Sunday, 7 September 2014

Alvilde Lees-Milne & Rosemary Verey

As readers of the this blog will know I have an interest in the twentieth century diarist, novelist and art historian James Lees Milne.  Reading the Bloch biography I was struck by the formidable character of his wife Alvilde.  Like her husband she was bisexual, indeed not too long after their marriage Alvilde embarked on a tempestous relationship with Vita Sackville West.  What interested me, and let's be frank gave me a bit hope, was her late flowering career as both an author and garden designer.  In her seventies she collaborated with another renown gardener, Rosemary Verey, (her husband David Verey wrote a number of the Shell County Guides) on producing two books:  'The Englishwoman's Garden' and 'The Englishman's Garden'.  Not only that but she found herself designing a garden for Mick Jagger of all people.  Browsing through a well-known internet auction site I came across both books.  Although the quality of the photographs inside as printed is not up to today's standards both books do offer a snapshot of post-war English garden design.  The structure is the same in both books: there is a forward by a well-known gardener, followed by an introductory essay by Alvilde and Rosemary and then a collection of illustrated essays each on a particular garden written by the owner herself/himself.  It works well, giving a real insight into the long process of creating a good garden.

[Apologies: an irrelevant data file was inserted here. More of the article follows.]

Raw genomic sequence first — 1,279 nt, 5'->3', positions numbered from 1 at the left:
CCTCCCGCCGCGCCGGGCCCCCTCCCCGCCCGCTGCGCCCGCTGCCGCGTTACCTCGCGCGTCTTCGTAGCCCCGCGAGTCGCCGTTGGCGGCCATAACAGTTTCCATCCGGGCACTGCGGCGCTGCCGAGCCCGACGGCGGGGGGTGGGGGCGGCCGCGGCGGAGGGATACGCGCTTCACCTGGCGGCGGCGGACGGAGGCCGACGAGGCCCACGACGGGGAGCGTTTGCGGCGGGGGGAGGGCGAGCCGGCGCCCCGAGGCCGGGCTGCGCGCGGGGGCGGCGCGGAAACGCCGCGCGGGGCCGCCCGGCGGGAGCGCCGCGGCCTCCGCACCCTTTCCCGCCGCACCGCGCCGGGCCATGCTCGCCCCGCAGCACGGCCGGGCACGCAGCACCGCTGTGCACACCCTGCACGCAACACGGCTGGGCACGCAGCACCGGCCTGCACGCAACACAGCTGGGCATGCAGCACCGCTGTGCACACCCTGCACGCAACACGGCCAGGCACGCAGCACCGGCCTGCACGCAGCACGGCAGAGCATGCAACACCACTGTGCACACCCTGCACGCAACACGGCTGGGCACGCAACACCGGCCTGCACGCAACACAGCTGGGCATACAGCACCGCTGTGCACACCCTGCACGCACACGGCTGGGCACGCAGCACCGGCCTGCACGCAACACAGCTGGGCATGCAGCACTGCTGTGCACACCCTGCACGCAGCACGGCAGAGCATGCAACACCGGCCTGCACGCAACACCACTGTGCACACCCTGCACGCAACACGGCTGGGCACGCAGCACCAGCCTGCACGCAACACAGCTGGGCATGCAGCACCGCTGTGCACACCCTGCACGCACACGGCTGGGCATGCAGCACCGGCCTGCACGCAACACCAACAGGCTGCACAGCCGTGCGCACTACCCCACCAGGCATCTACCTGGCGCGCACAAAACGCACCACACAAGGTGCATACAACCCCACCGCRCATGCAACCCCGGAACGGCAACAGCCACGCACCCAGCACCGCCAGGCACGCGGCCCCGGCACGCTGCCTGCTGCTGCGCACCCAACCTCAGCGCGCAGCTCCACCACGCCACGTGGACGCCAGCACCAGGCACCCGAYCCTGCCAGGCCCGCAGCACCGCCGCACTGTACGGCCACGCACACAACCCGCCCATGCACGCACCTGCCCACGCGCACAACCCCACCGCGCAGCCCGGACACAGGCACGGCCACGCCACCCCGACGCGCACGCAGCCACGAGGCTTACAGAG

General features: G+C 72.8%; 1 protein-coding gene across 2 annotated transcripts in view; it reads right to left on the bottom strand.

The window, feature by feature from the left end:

The cover of the English woman's garden, which shows part of Rosemary Verey's Cotswold garden was alone worth the cost of the book.  The laburnum walk looks magnificent, and I love the contrast between the hanging clusters yellow flowers hanging there like bunches of grapes and the purple globes of the aliums beneath, which seem quite happy in the partial shade, which I didn't expect. A bit disappointing, though, that all the gardens illustrated show a propensity to nasty concrete paving, but that was the times!













The men featured tend to be more famous - Beverley Nichols, Sir Frederick Ashton, Nicholas Ridley, for instance - than the women gardeners, though emphasis is rightly placed upon the important role women played in the creation of the English Garden.  As James Lees Milne's biographer points out of the gardeners included in these books half the women were aristocrats and half the men were gay!

The collaboration between Alvilde and Rosemary was not to last, but Alvilde working with the photographer Derry Moore went on to produce a number of books on both interior design and garden design, such as 'The Englishman's room' I have written about before in connection with the architectural historian and campaigner Gavin Stamp.

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